(SportsNetwork.com) - At its core, the NFL Draft is nothing more than a risk/reward ratio involving human commodities rather than inanimate ones.

Unlike investing, though, the assumption that the potential return rises with an increase in risk is not necessarily true, and that's what teams will be weighing when they think about selecting talented Georgia running back Todd Gurley.

There have been 64 first-round picks in the NFL Draft since the New York Giants tabbed David Wilson with the final selection of the opening round of the 2012 draft. The running-back fraternity is 0-for-64 over that span, a stunning dry spell that speaks to the current mindset of the NFL.

People always like to talk about the salary-cap era but the league has actually transformed into a far more targeted groupthink. Call it the allocating-assets generation, an age where a position like running back has been downgraded and labeled as less important than say quarterback, edge rusher, offensive tackle or shutdown corner.

Gurley, however, is such a transcendent prospect, he was undoubtedly going to end that running-back slump on April 30. In fact the Baltimore native had a very good chance of being the first back to reach top-10 status since the disappointing Trent Richardson was taken third overall in '12, at least until Gurley suffered a torn ACL in November of last year.

"I was a little bit worried," Gurley said of the injury. "It was kind of sad, but at the end of the day I had to be positive about the injury and move on and just let this motivate me to get back and take all the anger out when I get back."

Gurley need not worry, at least too much.

He is still going in the first round and there remains a very good chance that he will be the first back selected, although Wisconsin's Melvin Gordon also rates as a first-day pick and is a much safer option despite the fact his ceiling as a prospect doesn't reach nearly as high as Gurley's.

"I feel like this class is definitely deep for the running back position and we have a lot of talented guys," Gurley said. "I want to be a No. 1 pick. We'll see how everything goes. I'm just trying to get my knee back right and just show the teams that I can come back healthy."

At 6-foot-1 and a solid 222 pounds, Gurley piled up 3,285 yards on 510 totes (6.4 yards per carry) for the Bulldogs over three seasons, adding 65 catches out of the backfield for another 615 yards and amassing 42 total touchdowns.

Many NFL scouts have compared Gurley's powerful running style to Seahawks star Marshawn Lynch and believe he's the best overall prospect at the position since Adrian Peterson arrived in Minnesota back in '07. The fact that Peterson's MVP season started just nine months after he tore his ACL is also not lost on Gurley.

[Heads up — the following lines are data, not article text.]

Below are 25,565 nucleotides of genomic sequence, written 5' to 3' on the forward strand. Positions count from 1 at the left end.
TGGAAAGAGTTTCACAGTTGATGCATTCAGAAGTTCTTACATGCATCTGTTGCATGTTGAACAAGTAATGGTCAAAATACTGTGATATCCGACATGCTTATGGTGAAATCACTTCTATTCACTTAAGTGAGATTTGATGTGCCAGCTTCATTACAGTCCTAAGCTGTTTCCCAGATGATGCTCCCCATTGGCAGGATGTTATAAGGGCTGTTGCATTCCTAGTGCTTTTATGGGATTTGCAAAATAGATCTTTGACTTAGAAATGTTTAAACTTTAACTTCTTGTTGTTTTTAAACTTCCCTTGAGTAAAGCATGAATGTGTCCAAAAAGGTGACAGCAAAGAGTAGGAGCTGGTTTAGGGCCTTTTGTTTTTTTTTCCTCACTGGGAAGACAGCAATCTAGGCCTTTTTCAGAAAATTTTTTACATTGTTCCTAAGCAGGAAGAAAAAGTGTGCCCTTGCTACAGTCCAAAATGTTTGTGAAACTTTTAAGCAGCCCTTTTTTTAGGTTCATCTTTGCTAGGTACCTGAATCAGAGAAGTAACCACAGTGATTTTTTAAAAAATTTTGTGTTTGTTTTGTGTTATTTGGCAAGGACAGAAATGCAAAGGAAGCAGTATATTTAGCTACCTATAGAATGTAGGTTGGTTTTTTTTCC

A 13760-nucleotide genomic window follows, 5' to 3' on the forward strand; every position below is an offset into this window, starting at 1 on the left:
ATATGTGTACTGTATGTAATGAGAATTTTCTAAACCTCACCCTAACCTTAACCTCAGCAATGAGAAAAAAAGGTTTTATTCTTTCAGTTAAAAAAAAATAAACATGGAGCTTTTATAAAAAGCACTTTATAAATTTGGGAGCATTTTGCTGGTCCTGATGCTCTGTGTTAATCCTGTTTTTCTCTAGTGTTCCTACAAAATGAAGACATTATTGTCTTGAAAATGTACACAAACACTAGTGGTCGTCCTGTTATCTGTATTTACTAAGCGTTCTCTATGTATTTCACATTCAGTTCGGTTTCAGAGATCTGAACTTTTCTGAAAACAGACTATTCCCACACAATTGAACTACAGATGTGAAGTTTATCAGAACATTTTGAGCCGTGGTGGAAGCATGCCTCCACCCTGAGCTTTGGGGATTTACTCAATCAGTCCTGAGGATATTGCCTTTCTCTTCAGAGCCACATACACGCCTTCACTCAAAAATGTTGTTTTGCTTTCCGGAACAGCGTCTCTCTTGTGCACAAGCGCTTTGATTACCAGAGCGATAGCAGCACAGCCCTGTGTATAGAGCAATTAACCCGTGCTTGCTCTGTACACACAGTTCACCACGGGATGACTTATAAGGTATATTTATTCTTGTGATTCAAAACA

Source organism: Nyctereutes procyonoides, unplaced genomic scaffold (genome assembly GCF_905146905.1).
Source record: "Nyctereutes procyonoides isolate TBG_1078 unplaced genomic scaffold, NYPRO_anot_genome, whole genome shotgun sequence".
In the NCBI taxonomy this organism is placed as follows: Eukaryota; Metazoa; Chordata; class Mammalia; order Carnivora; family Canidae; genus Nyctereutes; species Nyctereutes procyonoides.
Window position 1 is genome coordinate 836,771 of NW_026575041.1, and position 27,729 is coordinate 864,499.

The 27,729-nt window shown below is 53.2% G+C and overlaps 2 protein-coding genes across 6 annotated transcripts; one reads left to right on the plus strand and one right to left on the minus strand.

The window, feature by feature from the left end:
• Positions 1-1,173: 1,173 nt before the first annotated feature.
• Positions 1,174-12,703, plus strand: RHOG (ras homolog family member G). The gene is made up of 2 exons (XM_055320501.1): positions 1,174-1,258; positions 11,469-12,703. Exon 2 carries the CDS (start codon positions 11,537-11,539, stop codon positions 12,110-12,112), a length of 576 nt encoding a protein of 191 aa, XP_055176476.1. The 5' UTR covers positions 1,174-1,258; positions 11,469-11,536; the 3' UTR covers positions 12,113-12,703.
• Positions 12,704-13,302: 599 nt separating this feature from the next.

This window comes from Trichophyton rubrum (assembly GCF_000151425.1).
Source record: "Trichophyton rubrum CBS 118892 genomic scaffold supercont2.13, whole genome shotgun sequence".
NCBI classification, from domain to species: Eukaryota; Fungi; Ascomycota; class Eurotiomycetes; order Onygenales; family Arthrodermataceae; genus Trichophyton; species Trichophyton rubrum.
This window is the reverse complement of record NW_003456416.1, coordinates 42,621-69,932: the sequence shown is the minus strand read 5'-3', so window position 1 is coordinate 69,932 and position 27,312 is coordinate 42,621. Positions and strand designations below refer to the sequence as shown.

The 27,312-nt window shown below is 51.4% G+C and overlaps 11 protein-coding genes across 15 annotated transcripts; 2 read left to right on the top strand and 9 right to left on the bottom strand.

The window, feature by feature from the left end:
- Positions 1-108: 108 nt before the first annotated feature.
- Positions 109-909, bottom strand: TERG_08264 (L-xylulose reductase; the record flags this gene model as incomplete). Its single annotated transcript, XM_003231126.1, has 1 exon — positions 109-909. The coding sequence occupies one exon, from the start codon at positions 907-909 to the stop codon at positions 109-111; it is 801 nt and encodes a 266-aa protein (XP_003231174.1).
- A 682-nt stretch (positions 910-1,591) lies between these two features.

"I'm definitely not Adrian Peterson. I mean, that guy is a freak of nature," Gurley said. "But my goal is to be a freak of nature as well and try to get back as fast as possible. But I'm not going to rush anything."

Gurley won't be cleared until mid-August and durability is always a concern at his position, especially with a back known for lowering his pads, squaring his shoulders and bowling over defenders.

There is little concern, however, over Gurley's troubles for taking $3,000 over a two-year period for signing autographs, something which prompted the "Todd Gurley bill" in the Georgia State Senate. Rep. Barry Fleming, a Georgia grad, proposed the bill, passed by the Senate last week, which makes it a crime to bribe or entice student athletes to break NCAA rules by taking money.

On-the-field, the concerns with Gurley involve when the ball isn't in his hands, something he is keenly aware of.

"My weaknesses in my game is definitely anything without the ball," He admitted. "I definitely can learn a lot from pass protection. I might not do it correctly sometimes, but I definitely have the heart to do it."

Back at the NFL's scouting combine in February, 24 of the league's 32 teams took time to speak with Gurley even though he wasn't able to do anything physically.

And the fact he remains a no-doubt-about-it, first-rounder in waiting despite a serious knee injury at a position that's been devalued speaks to just how good Gurley is.

"I just know the way I work, what type of back I am and what type of player I've become over the past couple of years," he said. "I'm going to work as hard as possible to get back and be that guy when I come back."

The Sports Network's top 10 running backs:

1. - Todd Gurley, Georgia

2. - Melvin Gordon, Wisconsin

3. - Ameer Abdullah, Nebraska

4. - Jay Ajayi, Boise State

5. - Duke Johnson, Miami-Florida

6. - David Johnson, Northern Iowa

7. - Tevin Coleman, Indiana

8. - Jeremy Langford, Michigan State

9. - David Cobb, Minnesota

10. - T.J. Yeldon, Alabama